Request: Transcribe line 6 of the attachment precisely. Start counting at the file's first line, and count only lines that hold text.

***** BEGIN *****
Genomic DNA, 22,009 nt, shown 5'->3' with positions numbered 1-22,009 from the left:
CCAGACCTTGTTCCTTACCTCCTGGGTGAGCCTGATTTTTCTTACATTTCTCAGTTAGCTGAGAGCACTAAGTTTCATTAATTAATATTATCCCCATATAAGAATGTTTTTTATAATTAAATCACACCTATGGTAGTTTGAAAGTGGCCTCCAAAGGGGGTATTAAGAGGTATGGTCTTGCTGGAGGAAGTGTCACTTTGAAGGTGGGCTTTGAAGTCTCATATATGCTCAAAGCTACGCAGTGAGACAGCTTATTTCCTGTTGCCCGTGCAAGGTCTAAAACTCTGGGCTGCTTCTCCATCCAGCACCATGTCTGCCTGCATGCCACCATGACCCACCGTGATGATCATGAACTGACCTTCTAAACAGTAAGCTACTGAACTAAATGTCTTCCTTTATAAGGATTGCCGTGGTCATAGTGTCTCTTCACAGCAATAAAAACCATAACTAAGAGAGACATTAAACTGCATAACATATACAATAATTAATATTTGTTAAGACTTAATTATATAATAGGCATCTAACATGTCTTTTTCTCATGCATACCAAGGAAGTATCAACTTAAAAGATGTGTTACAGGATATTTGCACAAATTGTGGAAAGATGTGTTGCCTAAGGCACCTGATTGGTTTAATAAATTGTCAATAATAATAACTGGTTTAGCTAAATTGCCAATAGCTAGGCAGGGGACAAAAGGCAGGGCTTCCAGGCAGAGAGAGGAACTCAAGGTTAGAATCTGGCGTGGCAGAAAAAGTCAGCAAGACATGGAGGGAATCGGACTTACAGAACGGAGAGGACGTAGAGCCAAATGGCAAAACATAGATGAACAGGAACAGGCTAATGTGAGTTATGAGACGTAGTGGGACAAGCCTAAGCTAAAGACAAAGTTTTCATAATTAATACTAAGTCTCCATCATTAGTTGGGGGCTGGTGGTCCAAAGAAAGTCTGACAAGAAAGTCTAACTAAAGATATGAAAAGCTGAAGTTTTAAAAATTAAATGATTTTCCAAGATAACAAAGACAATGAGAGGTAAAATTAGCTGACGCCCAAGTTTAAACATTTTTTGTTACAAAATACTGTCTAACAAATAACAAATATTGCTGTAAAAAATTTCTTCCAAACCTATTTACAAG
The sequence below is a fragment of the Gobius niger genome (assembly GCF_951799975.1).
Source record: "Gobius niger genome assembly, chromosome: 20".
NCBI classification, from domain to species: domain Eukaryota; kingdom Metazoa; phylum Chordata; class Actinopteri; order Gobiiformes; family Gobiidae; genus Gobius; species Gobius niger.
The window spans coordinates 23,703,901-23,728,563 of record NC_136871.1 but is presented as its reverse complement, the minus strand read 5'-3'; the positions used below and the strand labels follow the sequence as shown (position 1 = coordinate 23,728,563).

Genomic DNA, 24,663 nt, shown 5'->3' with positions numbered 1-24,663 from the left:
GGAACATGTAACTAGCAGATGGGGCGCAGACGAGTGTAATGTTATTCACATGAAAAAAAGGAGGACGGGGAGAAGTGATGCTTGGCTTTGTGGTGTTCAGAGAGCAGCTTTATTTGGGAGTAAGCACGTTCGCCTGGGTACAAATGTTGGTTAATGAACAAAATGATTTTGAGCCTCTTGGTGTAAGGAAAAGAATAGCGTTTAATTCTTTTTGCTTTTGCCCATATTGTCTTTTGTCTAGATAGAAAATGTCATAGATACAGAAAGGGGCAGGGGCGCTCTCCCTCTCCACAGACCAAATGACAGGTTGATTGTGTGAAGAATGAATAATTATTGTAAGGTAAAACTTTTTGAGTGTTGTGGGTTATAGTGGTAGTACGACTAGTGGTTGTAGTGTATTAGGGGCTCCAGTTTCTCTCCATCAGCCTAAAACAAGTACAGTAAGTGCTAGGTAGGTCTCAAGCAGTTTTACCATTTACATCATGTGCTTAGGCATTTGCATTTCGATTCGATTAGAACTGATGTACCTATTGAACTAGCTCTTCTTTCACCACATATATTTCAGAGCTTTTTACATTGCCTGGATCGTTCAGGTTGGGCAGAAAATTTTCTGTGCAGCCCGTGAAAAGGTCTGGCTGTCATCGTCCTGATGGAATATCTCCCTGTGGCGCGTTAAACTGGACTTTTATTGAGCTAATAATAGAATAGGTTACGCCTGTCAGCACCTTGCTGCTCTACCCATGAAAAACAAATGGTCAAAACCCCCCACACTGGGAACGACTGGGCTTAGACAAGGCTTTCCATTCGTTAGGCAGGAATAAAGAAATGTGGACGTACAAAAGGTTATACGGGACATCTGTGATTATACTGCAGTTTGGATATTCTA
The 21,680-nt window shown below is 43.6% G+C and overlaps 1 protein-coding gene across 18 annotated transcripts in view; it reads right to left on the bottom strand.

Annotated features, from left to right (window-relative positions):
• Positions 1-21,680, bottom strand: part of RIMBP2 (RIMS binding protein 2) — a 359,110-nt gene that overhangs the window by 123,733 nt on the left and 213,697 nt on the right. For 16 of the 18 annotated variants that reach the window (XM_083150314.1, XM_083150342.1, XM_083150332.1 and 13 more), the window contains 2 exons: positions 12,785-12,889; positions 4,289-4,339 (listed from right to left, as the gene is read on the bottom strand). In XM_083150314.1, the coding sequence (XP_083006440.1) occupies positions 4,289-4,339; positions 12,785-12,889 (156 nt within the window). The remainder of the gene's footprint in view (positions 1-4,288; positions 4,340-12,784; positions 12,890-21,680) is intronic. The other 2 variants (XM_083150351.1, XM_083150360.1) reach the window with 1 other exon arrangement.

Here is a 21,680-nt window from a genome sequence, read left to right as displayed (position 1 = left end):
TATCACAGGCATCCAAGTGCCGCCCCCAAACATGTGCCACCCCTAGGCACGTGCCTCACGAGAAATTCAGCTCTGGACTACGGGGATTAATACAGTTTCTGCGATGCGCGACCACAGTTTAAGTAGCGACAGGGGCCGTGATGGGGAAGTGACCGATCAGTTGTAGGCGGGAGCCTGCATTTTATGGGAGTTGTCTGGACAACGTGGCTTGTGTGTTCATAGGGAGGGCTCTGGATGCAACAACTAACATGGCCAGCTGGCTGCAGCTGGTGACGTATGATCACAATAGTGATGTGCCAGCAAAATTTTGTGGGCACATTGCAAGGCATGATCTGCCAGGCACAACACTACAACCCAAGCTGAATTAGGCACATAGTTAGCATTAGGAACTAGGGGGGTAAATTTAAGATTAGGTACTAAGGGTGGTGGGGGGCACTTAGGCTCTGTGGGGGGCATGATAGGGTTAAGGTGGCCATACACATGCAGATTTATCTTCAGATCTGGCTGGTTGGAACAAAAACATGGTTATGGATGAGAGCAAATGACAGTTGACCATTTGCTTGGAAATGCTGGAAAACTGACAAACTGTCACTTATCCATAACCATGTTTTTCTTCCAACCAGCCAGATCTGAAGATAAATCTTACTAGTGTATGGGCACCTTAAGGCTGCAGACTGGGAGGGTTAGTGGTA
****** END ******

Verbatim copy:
The window spans coordinates 23,703,901-23,728,563 of record NC_136871.1 but is presented as its reverse complement, the minus strand read 5'-3'; the positions used below and the strand labels follow the sequence as shown (position 1 = coordinate 23,728,563).